Welfare That Works: The Working Lives of AFDC Recipients
by (March 1995)

In the latest campaign to move recipients of Aid to Families with Dependent Children (AFDC) off the welfare rolls through time-limiting benefits and ending entitlements, little attention has been paid to what will work to increase the likelihood that AFDC recipients can find work and earn wages above the barest minimum. In Welfare that Works: The Working Lives of AFDC Recipients, IWPR answers the question of "what works" by examining the current survival strategies of AFDC recipients. IWPR's study focuses on the jobs many women who receive welfare already hold. The study analyzes the factors that increase the likelihood that single mothers receiving AFDC also engage in paid employment, the kinds of jobs that they obtain, and their ability to escape poverty through a combination of work and welfare receipt.

 
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Women and the Minimum Wage
by Sarah Allore (March 1995)

 
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Welfare that Works: Increasing AFDC Mother's Employment and INcome
by Roberta Spalter-Roth (February 1995)

Testimony before the Subcommittee on Human Resources, Committee on Ways and Means, U.S. House of Representatives, based on IWPR's research on the economic survival strategies of single mothers who receive AFDC. Looks at the family situation of AFDC recipients and the factors that increase the likelihood of paid employment and escaping poverty.

 
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Temporary Disability Insurance: A Model to Provide Income Security Over the Life Cycle
by Heidi Hartmann, Young-Hee Yoon, Roberta Spalter-Roth, Lois Shaw (January 1995)

An IWPR paper presented at the 1995 Annual Meetings of the American Economics Association of the Allied Social Science Associations. Argues for the need to change the traditional social welfare system to allow for demographic changes, family diversity, and women's need for income replacement across the life cycle. Presents estimates of the cost of extending Temporary Disability Insurance to provide paid family care leave, using California as an example. Available by mail in limited quantities. E-mail iwpr [at] iwpr [dot] org to place an order.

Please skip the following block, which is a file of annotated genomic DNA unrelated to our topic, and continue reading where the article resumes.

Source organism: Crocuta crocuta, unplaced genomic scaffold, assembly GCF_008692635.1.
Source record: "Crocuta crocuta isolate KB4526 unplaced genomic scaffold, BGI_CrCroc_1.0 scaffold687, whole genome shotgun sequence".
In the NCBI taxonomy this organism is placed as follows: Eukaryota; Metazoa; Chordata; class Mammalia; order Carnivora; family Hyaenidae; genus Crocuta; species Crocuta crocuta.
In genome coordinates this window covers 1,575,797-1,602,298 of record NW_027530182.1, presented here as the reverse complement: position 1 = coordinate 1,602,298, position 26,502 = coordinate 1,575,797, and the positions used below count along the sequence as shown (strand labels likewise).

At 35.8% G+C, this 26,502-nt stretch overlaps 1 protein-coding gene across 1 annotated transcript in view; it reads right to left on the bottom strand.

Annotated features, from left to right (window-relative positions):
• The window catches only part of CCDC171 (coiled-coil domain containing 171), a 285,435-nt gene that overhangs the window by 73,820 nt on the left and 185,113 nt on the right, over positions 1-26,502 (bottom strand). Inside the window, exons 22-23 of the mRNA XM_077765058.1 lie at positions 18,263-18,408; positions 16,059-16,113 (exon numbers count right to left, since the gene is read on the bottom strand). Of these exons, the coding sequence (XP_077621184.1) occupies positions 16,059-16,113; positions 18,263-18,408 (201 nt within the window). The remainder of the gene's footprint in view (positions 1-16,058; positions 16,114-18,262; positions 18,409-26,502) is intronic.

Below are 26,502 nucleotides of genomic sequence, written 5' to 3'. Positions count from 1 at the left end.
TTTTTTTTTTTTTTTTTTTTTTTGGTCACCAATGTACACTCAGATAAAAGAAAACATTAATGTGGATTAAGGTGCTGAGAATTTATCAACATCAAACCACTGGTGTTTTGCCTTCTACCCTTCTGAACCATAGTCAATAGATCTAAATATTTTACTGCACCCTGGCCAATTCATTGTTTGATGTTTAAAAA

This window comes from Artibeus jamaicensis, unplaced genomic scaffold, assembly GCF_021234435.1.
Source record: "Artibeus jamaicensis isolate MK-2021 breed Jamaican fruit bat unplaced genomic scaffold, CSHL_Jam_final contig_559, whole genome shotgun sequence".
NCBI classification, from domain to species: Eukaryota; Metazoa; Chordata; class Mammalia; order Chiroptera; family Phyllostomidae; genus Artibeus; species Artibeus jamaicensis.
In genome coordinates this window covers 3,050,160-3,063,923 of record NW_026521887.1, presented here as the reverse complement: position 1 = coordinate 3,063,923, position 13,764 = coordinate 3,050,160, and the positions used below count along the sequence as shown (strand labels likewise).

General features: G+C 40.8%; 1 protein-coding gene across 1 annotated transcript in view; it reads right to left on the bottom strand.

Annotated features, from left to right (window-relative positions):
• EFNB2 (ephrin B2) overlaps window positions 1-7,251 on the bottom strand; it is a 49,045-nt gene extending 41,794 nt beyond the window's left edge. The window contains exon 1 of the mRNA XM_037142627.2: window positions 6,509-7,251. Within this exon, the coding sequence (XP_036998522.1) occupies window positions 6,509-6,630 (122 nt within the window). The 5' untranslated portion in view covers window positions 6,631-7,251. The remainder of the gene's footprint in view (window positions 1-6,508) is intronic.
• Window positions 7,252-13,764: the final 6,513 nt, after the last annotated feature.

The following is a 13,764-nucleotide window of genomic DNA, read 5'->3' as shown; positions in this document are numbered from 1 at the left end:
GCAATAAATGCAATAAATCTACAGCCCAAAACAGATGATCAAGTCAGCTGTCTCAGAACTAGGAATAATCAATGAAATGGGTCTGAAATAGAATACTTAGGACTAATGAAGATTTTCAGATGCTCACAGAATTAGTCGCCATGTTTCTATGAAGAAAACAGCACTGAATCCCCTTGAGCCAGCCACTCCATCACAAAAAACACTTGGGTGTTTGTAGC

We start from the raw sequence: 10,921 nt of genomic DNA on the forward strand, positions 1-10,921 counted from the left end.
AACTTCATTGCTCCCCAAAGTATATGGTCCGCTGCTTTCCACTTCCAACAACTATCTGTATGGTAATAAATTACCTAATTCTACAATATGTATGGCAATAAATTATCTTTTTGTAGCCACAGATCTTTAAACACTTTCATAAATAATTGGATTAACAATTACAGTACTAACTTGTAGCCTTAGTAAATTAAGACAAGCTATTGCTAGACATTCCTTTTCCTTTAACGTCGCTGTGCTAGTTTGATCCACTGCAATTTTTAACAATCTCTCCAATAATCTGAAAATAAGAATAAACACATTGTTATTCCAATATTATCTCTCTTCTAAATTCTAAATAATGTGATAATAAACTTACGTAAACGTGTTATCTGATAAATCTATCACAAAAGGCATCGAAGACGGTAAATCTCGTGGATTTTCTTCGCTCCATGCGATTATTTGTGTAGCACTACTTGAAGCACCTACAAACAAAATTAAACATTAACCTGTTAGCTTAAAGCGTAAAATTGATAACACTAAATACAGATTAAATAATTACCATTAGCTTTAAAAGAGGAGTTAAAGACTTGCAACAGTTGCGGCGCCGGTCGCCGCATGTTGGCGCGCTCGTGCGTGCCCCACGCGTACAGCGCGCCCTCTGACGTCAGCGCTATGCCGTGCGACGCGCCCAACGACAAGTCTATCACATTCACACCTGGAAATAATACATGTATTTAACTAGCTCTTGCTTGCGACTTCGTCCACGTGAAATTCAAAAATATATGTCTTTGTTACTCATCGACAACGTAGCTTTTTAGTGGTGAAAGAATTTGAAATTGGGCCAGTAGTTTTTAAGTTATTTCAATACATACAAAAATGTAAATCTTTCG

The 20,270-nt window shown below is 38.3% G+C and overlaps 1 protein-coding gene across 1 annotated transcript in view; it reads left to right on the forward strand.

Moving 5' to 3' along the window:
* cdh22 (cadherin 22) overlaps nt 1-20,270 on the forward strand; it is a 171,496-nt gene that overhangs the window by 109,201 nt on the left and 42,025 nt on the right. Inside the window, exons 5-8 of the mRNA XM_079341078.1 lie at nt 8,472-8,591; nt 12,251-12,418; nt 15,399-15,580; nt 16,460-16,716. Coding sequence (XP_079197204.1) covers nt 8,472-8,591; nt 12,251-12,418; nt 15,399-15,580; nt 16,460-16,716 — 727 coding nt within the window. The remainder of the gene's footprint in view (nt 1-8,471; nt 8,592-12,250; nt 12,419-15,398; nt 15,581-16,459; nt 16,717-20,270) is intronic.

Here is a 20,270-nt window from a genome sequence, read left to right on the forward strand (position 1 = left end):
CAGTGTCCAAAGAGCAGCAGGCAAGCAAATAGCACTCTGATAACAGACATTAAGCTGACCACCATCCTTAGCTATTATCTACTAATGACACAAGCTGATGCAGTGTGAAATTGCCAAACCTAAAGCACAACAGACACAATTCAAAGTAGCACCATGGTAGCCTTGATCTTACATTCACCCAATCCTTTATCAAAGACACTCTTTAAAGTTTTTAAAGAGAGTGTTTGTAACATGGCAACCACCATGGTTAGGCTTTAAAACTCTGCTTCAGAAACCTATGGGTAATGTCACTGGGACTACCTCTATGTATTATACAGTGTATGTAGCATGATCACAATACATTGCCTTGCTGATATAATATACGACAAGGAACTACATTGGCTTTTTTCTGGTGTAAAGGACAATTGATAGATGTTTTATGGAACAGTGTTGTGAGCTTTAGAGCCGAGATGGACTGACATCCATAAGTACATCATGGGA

Restructuring Work: How Have Women and Minority Managers Fared?
by (January 1995)

Have the employment opportunities of women and minorities been negatively impacted as a result of corporate and industrial restructuring? A new Institute for Women's Policy Research (IWPR) study, The Impact of the Glass Ceiling and Structural Change on Minorities and Women examines how changes in the workplace in the 1970s and 1980s affected women and minority men.

 
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Pay Equity and the Wage Gap: Success in the States
by (January 1995)

By 1989, twenty states had implemented programs to raise the wages of workers in female-dominated jobs in their state civil services. According to a joint Institute for Women's Policy Research and Urban Institute study, of the fourteen states for which information was available, all succeeded in increasing the female/male wage ratio in their civil service. Statistical analysis of wages and employment in three states indicates that these adjustments were implemented without substantial negative side effects such as increased unemployment. These findings suggest that pay equity is an effective means of raising women's wages to levels that reduce the impact of discrimination or devaluation. This fact sheet answers many common questions about the wage gap and pay equity based on findings from this study. The data analyzed in the study were collected over a four-year period from the relevant state agencies.